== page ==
Martin, Burns let the puck do the work

OTTAWA -- One rides a Harley. The other rides the fence.

One made kids crack the books. The other booked 'em.

Neither had anything close to a career as a pro player, never mind a player in the NHL.

Ottawa Senators head coach Jacques Martin was a goaltender with St. Lawrence University and became a teacher before becoming a coach. New Jersey Devils coach Pat Burns, the ex-cop and Harley rider, was a tough guy in senior hockey, a glorified beer league.

But here they are, going head-to-head in the Eastern Conference finals, two of the finest around at their profession.

Burns is often sarcastic, quick to take an opposing view, sharp and capable of being one of the game's most colorful quotes.

Martin vehemently avoids controversy and is sometimes painfully bland, his answers littered with "the bottom line is..." and "it's all part of the process..." and his current favorite, "from the standpoint of..." though he does seem to be making more of an effort in these playoffs to communicate his thoughts and insights.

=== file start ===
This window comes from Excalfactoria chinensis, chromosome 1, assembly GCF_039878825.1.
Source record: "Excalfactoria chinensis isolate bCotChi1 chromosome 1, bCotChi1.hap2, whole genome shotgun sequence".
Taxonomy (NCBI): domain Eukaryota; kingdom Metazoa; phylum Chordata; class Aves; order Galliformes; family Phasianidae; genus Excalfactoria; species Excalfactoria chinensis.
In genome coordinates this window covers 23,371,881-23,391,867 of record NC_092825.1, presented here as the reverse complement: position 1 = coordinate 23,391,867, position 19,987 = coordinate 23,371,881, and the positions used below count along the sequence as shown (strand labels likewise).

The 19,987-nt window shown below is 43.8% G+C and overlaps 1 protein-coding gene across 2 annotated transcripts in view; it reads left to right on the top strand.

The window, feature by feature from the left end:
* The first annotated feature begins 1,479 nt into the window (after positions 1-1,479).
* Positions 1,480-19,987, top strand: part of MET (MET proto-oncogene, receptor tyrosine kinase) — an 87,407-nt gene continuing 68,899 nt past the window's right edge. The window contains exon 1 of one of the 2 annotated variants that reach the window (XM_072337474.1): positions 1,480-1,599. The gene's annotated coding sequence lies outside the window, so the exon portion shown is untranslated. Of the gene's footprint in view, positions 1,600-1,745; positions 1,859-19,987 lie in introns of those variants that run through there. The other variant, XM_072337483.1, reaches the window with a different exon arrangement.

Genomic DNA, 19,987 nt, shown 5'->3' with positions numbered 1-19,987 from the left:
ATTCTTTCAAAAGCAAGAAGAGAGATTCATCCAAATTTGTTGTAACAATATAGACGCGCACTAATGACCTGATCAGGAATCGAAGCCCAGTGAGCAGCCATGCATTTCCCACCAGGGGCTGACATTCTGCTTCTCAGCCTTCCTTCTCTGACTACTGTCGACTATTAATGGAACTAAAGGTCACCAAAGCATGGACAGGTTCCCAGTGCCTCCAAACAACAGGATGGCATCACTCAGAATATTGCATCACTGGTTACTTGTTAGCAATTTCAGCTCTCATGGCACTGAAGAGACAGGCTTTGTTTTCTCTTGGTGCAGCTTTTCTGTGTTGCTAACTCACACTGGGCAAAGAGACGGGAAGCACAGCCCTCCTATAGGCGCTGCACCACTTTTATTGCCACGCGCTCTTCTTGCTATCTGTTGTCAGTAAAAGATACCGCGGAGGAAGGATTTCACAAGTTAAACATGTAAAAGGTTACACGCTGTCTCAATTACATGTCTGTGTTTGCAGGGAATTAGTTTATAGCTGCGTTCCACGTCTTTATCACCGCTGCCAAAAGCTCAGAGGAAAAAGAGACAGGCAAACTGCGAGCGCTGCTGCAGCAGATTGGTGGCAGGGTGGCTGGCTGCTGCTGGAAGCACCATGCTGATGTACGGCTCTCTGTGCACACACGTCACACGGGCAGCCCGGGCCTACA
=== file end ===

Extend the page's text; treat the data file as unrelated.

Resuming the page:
That's good because he obviously has a brilliant mind for the game.

They both come from the same place (Burns grew up in nearby Gatineau; Martin grew up just east of Ottawa), took very different paths and have now arrived at the same place.

While their personalities might be different, the type of hockey they embrace is not.

It is perhaps too easy to say both Martin and Burns have their games rooted in defensive hockey. Both believe in good defense, there is no question.

"I don't resent that," said Martin Monday when asked about having a reputation as a defensive coach. "I am kind of proud of that because to me, defense wins. I can't remember who won the Super Bowl. I think it was a defensive team. But I guess where I differ is, I have a strong belief that when you don't have the puck you are on defense; when you have the puck, you are on offense. I have always felt that."

These two clubs -- as well as the Anaheim Mighty Ducks and the Minnesota Wild, the two teams left in the Western Conference -- all embrace the same type of philosophy.